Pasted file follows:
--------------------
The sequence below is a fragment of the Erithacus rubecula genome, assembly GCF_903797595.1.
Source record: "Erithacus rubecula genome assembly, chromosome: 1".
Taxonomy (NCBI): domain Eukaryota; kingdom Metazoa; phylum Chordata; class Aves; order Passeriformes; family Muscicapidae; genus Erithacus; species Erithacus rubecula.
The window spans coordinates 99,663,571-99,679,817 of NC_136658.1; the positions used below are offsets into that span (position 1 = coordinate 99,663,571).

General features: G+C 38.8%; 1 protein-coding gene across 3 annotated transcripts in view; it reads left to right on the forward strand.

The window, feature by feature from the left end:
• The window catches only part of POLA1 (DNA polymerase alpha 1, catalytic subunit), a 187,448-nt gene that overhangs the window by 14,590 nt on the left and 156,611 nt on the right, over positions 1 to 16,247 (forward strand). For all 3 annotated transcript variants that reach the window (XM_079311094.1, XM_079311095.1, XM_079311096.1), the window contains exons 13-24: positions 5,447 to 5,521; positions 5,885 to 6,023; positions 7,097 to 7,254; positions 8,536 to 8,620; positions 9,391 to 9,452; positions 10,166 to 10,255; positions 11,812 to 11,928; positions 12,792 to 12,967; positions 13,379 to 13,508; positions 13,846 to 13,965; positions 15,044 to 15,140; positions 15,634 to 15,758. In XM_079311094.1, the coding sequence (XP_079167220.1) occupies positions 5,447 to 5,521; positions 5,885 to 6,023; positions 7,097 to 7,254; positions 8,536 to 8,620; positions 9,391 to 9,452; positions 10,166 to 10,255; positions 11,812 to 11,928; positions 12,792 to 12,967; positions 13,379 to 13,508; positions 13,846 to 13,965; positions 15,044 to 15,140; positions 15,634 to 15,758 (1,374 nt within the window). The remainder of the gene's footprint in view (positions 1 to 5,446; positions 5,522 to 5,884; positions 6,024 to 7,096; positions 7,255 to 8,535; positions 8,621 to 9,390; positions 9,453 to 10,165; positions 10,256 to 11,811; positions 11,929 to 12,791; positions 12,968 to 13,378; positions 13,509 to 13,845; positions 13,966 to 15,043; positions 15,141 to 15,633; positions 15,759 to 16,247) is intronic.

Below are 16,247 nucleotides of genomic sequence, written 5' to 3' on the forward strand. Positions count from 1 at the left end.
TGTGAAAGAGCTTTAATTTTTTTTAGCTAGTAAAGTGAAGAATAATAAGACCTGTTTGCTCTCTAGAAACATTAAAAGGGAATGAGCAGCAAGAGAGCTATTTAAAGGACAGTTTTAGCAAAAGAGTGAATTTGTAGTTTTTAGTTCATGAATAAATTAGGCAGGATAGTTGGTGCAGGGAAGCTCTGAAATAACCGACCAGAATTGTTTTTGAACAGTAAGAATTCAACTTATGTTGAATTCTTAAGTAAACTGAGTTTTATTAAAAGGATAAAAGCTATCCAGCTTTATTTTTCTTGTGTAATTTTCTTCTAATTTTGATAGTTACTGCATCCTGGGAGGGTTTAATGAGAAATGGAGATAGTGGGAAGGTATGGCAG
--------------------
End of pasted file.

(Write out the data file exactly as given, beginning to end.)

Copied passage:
The sequence below is a fragment of the Erithacus rubecula genome, assembly GCF_903797595.1.
Source record: "Erithacus rubecula genome assembly, chromosome: 1".
Taxonomy (NCBI): domain Eukaryota; kingdom Metazoa; phylum Chordata; class Aves; order Passeriformes; family Muscicapidae; genus Erithacus; species Erithacus rubecula.
The window spans coordinates 99,663,571-99,679,817 of NC_136658.1; the positions used below are offsets into that span (position 1 = coordinate 99,663,571).

General features: G+C 38.8%; 1 protein-coding gene across 3 annotated transcripts in view; it reads left to right on the forward strand.

The window, feature by feature from the left end:
• The window catches only part of POLA1 (DNA polymerase alpha 1, catalytic subunit), a 187,448-nt gene that overhangs the window by 14,590 nt on the left and 156,611 nt on the right, over positions 1 to 16,247 (forward strand). For all 3 annotated transcript variants that reach the window (XM_079311094.1, XM_079311095.1, XM_079311096.1), the window contains exons 13-24: positions 5,447 to 5,521; positions 5,885 to 6,023; positions 7,097 to 7,254; positions 8,536 to 8,620; positions 9,391 to 9,452; positions 10,166 to 10,255; positions 11,812 to 11,928; positions 12,792 to 12,967; positions 13,379 to 13,508; positions 13,846 to 13,965; positions 15,044 to 15,140; positions 15,634 to 15,758. In XM_079311094.1, the coding sequence (XP_079167220.1) occupies positions 5,447 to 5,521; positions 5,885 to 6,023; positions 7,097 to 7,254; positions 8,536 to 8,620; positions 9,391 to 9,452; positions 10,166 to 10,255; positions 11,812 to 11,928; positions 12,792 to 12,967; positions 13,379 to 13,508; positions 13,846 to 13,965; positions 15,044 to 15,140; positions 15,634 to 15,758 (1,374 nt within the window). The remainder of the gene's footprint in view (positions 1 to 5,446; positions 5,522 to 5,884; positions 6,024 to 7,096; positions 7,255 to 8,535; positions 8,621 to 9,390; positions 9,453 to 10,165; positions 10,256 to 11,811; positions 11,929 to 12,791; positions 12,968 to 13,378; positions 13,509 to 13,845; positions 13,966 to 15,043; positions 15,141 to 15,633; positions 15,759 to 16,247) is intronic.

Below are 16,247 nucleotides of genomic sequence, written 5' to 3' on the forward strand. Positions count from 1 at the left end.
TGTGAAAGAGCTTTAATTTTTTTTAGCTAGTAAAGTGAAGAATAATAAGACCTGTTTGCTCTCTAGAAACATTAAAAGGGAATGAGCAGCAAGAGAGCTATTTAAAGGACAGTTTTAGCAAAAGAGTGAATTTGTAGTTTTTAGTTCATGAATAAATTAGGCAGGATAGTTGGTGCAGGGAAGCTCTGAAATAACCGACCAGAATTGTTTTTGAACAGTAAGAATTCAACTTATGTTGAATTCTTAAGTAAACTGAGTTTTATTAAAAGGATAAAAGCTATCCAGCTTTATTTTTCTTGTGTAATTTTCTTCTAATTTTGATAGTTACTGCATCCTGGGAGGGTTTAATGAGAAATGGAGATAGTGGGAAGGTATGGCAG